TORONTO, May 19, 2005
—Children are the only people other than prisoners whose rights are denied by legislation, says Michael Enright, host of CBC’s Sunday Edition.

Society is able to limit youth freedoms so drastically because the media paints a contradictory and simplistic picture of youth. “They are either angels or villains: we are very poor at nuance,” according to Enright. “For instance, if one believed the media we’d think we were in the grip of a youth crime wave. But we aren’t!”

This media distortion does “terrible damage to our children in an unthinking way.”

Enright will develop this argument further when he delivers the 2005 Lowery Lecture, a prestigious annual lecture hosted by Defence of Children International.

This year’s lecture—the sixth—will take place at 7pm on Tuesday, May 31 in the George Ignatieff Theatre, University of Toronto campus. It will be preceded by a short performance by the choir of the Nelson Mandela Park Public School.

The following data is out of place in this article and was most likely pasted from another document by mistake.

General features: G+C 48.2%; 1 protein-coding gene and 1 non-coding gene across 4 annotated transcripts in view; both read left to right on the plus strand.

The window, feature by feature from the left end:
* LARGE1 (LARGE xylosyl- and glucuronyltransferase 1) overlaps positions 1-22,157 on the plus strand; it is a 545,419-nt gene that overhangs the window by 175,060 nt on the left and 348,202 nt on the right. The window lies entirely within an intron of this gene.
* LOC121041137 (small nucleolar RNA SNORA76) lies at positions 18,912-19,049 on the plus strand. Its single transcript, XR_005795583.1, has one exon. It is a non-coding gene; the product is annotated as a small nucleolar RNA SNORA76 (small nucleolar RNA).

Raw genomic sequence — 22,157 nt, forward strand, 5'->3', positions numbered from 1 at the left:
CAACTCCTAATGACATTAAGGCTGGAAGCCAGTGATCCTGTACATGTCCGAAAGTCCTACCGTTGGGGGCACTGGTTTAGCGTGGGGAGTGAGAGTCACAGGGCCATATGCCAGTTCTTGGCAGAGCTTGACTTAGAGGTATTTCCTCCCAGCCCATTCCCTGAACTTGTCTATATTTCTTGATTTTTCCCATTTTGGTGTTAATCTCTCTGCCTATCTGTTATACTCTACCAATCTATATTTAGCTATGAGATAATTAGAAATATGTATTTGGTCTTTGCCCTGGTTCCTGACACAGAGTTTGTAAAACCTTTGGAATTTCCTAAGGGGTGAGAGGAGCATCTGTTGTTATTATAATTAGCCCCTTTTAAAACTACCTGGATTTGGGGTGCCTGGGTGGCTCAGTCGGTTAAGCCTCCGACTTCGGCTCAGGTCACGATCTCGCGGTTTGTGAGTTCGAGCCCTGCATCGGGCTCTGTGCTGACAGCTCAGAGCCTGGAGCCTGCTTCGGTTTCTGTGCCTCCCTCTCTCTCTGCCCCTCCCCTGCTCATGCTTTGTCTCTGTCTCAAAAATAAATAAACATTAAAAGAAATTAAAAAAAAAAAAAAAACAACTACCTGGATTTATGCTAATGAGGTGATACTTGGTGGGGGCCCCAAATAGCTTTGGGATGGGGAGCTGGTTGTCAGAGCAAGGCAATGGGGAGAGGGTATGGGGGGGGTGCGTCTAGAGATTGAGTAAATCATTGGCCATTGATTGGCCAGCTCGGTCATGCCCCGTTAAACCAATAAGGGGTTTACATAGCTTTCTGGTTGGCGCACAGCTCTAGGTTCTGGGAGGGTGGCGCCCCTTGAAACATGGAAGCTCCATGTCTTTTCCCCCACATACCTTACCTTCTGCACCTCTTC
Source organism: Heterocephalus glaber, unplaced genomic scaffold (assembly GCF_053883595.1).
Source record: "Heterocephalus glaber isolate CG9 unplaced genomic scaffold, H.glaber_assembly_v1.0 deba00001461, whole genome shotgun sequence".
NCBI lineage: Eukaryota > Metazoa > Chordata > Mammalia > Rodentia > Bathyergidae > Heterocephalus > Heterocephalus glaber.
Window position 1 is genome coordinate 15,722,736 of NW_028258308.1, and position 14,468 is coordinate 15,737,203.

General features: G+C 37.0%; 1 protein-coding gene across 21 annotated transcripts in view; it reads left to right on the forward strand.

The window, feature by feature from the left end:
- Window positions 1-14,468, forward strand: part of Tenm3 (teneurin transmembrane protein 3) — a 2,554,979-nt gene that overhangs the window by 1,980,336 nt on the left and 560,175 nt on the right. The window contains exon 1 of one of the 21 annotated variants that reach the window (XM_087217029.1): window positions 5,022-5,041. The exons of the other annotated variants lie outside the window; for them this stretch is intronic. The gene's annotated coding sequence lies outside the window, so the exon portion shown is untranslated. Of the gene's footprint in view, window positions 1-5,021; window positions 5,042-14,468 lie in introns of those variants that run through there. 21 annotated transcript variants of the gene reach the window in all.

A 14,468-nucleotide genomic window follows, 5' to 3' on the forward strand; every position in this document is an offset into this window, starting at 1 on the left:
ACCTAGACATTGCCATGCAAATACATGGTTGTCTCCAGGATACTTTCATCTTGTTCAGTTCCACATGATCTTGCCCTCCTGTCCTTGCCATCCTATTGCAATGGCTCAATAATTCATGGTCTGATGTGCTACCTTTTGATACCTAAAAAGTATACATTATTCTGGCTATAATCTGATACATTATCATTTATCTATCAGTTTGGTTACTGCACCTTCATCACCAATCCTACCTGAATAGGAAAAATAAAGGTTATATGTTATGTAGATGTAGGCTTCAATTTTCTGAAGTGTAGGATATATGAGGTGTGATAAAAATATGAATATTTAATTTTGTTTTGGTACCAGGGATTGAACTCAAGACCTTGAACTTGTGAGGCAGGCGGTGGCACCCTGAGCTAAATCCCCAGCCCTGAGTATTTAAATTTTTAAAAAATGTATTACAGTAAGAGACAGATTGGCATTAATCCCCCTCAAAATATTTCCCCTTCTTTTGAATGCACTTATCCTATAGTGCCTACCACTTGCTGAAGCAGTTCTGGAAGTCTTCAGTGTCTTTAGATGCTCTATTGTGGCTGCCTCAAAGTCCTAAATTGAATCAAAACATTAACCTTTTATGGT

Enright’s lecture, “Distortions in a Mirror: Children and the Media,” draws on his 40-plus years of working in the media, in Canada and internationally.

“I am fascinated,” says Enright, “by Canadian attitudes to children. It seems that we love our children but we dislike children as a category. Why else would we repeatedly elect a government that dismantles one of the most progressive school systems on the continent? Why do we continue to undermine the education of our children by claiming that teachers are coddled?”

Simplistic media reporting on children and youth “generates a profoundly unfriendly attitude towards children,” believes Enright.

Enright has a long history of child and youth advocacy work. But why does he do it?

“Well, I have four kids of my own! I am constantly amazed by the insights of children. On a daily basis my nine-year-old makes me wonder anew about the world! And it saddens me when I see a media that cannot capture this nuance and joy and instead deals in stereotypes.”


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